Volume 44, No 3 ISBN: 1925-8356 | Courtesy of Canadian Energy Law Edition | View Original
Authors: Chris Simard, Andrew Lamb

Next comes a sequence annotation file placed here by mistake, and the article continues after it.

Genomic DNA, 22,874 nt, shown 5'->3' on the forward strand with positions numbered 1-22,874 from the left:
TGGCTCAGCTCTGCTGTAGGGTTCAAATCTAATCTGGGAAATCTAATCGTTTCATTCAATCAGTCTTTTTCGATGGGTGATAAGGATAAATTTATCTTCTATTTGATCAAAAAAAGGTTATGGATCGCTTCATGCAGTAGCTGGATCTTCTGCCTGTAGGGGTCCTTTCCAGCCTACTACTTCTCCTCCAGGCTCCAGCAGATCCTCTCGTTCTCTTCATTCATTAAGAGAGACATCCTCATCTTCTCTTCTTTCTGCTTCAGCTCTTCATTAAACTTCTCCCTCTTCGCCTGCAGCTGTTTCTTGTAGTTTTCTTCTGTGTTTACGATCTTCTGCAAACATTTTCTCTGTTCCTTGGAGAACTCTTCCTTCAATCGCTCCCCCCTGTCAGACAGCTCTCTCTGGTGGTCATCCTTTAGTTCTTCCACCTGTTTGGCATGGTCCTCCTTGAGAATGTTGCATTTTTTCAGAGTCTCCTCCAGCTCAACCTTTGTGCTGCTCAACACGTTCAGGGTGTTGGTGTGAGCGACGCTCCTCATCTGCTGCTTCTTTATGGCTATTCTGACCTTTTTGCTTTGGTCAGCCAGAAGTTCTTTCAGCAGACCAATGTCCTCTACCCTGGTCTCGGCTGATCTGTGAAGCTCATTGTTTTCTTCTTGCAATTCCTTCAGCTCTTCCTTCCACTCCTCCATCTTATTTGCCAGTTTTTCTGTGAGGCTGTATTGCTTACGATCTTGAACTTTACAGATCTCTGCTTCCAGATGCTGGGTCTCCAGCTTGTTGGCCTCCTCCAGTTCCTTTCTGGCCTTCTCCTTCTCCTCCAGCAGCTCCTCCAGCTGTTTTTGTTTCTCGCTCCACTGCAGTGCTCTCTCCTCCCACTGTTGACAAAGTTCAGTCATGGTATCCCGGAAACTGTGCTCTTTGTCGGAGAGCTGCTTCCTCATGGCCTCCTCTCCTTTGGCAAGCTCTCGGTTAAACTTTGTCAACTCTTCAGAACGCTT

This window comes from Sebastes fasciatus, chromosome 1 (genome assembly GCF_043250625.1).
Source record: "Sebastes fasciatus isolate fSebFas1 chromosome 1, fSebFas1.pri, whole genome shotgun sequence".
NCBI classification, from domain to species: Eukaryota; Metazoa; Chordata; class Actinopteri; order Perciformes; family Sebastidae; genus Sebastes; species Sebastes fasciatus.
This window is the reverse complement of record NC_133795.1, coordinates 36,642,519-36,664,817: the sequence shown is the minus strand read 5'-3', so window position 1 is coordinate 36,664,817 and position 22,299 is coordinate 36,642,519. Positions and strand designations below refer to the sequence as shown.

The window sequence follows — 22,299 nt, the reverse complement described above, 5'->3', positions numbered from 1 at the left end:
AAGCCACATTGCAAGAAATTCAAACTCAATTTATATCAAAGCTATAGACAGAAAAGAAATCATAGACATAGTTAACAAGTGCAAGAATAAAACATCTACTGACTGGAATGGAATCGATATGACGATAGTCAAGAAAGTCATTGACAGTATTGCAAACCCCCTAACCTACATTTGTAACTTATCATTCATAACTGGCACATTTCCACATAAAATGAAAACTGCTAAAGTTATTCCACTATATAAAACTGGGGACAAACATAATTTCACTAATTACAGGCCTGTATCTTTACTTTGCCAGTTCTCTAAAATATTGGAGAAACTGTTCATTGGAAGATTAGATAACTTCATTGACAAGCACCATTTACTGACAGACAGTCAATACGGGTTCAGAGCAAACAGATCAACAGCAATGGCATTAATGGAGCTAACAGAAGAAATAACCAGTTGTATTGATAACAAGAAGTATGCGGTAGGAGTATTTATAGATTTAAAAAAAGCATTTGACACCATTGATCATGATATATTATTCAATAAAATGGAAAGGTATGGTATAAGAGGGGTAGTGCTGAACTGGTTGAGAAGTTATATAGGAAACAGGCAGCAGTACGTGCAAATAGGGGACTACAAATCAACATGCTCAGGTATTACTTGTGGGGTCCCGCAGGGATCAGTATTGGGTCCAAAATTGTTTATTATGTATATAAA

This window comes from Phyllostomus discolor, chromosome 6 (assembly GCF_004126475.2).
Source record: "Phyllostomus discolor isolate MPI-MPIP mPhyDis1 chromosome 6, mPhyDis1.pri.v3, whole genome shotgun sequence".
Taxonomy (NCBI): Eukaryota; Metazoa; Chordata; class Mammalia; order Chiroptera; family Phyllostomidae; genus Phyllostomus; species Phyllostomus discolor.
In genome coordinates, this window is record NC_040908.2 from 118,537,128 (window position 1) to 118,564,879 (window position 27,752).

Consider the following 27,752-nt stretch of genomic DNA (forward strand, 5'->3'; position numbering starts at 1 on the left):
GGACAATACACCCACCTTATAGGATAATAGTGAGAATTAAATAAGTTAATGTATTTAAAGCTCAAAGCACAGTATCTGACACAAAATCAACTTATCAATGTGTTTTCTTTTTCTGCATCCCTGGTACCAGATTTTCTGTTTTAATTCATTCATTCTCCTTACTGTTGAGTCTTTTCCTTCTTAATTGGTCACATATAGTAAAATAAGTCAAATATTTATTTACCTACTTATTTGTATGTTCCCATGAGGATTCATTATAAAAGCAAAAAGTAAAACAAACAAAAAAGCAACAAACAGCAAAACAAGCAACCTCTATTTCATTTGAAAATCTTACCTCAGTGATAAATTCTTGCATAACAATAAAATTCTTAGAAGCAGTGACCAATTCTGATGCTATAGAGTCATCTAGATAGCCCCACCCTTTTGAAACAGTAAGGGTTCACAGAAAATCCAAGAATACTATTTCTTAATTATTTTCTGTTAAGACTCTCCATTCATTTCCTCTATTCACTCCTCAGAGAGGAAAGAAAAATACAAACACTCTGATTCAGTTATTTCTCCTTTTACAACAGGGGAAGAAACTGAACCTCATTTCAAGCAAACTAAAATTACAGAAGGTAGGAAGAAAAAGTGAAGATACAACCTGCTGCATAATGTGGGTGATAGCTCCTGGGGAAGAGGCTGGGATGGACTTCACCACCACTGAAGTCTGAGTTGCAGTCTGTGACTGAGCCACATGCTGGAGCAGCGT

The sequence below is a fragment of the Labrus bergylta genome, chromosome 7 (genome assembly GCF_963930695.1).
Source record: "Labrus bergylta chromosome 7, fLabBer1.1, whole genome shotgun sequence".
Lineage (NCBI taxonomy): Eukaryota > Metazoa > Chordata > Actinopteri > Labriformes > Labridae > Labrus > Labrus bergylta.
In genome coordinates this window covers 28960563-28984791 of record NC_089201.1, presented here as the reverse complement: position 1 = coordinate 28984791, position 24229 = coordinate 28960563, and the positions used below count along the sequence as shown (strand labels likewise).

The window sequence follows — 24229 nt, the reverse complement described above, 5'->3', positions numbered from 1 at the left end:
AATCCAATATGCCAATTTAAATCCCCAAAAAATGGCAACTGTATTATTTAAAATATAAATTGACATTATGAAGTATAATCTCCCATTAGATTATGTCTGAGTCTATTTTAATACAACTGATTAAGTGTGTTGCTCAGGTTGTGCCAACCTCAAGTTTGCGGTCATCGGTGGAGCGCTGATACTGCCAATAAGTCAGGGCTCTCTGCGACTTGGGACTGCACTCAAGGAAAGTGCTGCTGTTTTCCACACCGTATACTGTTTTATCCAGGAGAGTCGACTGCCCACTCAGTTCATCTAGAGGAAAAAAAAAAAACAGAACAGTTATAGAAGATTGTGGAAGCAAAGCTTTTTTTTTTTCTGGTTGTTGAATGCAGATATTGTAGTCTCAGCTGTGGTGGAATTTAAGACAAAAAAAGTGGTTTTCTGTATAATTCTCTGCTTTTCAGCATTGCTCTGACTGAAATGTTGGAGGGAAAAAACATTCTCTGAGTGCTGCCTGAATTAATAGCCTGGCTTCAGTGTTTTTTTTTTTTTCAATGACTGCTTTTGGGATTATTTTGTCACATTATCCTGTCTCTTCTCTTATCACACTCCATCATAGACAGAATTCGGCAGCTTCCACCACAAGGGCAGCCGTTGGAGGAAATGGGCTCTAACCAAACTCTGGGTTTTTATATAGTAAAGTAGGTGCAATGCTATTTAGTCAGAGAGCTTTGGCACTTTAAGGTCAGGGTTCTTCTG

The issues surrounding ownership of pipeline and stored gas have been largely ignored in Canada, with the result that many in the industry may be surprised to learn that their interests in such resources are not necessarily secured. By applying the most recent legal decisions in Canada and the U.S. to the practical possibility of an operator’s insolvency, the authors discuss the likelihood, explore the advantages, and address the dangers of casting this relationship as a tenancy in common, bailment, or trust. While the importance of protecting a client’s rights through extensive contractual principles is paramount in every relationship, the extent to which the judiciary will endorse contractual intentions in these unique circumstances is far from certain. This article explores the practical questions respecting issues of ownership and security as regards the natural gas arena to propose finally a new class of ownership that would treat natural gas rights as a sui generis category unique to storage/pipeline gas.